Justice Lamb found that the three alleged errors of law advanced by AES could be distilled down to the following: the arbitrator erred in the interpretation of the restrictive covenant and in the finding that the clause was ambiguous.  The attempt to label these findings as questions of law that are reviewable on appeal mischaracterized the issue and misconstrued the award.  In paragraphs 38 to 40, she pointed out, referring to Sattva, that the proper interpretation of a contract is generally a question of mixed fact and law:

[39] In Sattva, Justice Rothstein acknowledged that it may be possible to identify an extricable question of law from the interpretation of a contract, including “the application of an incorrect principle, the failure to consider a required element of a legal test, or the failure to consider a relevant factor”: at para. 53, quoting from King v. Operating Engineers Training Institute of Manitoba Inc., 2011 MBCA 80 at para. 21. However, Rothstein J. warned that courts should be cautious in identifying extricable questions of law in disputes over contractual interpretation, as they will be relatively rare. Justice Rothstein noted that “the goal of contractual interpretation, to ascertain the objective intentions of the parties, is inherently fact specific”: Sattva at para. 55.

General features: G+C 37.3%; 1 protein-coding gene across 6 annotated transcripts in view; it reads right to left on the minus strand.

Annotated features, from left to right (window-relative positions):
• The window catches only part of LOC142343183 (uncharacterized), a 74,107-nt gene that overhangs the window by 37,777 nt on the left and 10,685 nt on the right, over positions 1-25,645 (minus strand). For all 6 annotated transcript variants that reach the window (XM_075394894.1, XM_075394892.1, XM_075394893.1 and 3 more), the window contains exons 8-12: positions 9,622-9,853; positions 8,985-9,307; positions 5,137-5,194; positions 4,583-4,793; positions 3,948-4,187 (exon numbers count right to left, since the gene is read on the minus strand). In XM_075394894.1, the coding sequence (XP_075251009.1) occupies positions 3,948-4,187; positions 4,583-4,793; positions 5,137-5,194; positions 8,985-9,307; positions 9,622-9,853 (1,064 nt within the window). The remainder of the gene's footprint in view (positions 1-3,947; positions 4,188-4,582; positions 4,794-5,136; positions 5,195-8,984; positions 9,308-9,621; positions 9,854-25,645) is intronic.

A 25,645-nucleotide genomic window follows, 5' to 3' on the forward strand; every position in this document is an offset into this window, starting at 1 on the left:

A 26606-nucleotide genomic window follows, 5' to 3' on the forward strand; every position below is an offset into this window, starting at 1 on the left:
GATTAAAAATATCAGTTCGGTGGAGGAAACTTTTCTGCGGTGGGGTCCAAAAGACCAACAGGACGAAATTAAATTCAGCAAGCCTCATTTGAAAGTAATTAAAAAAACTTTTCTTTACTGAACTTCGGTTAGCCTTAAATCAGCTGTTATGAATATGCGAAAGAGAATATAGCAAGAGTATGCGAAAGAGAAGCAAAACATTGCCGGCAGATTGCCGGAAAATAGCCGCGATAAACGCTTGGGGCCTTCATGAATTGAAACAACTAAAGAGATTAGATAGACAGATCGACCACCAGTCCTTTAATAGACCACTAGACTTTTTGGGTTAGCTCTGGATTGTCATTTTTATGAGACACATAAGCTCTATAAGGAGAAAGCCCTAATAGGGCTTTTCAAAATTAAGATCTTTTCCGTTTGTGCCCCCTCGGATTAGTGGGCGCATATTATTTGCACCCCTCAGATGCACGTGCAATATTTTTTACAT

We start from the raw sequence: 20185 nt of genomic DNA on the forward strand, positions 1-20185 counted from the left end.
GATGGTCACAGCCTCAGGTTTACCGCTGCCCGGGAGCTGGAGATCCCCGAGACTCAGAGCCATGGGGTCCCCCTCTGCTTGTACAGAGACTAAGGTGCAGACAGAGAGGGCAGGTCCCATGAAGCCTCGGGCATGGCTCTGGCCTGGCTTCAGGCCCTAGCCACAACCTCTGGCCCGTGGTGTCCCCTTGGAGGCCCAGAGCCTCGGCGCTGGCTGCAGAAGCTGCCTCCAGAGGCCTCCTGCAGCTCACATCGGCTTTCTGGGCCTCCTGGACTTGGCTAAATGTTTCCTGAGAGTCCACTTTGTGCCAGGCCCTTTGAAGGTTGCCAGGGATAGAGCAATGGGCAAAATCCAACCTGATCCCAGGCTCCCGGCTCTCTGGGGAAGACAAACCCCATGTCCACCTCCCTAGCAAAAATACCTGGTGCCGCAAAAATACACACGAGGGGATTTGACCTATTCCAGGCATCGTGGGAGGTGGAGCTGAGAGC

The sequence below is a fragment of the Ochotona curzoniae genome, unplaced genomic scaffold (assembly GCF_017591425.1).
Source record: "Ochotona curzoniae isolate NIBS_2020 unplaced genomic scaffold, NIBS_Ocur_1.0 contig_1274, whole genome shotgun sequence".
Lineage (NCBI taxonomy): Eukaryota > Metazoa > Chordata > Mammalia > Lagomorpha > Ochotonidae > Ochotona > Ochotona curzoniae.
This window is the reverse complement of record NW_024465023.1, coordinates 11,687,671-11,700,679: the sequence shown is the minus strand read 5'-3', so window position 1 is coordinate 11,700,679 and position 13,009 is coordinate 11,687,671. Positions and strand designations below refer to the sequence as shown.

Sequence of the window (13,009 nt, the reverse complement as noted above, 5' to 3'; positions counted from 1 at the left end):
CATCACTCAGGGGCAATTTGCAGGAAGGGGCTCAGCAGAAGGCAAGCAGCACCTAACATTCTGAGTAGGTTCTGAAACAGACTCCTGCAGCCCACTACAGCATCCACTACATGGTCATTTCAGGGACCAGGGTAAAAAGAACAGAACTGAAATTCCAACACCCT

[40]      In Richmont Mines Inc. v. Teck Resources Limited, 2018 BCCA 452 at para. 65, a decision overturning an order granting leave to appeal from an arbitrator’s interpretation of a commercial contract, Justice D. Smith identified some of the limited circumstances in which leave might be justified: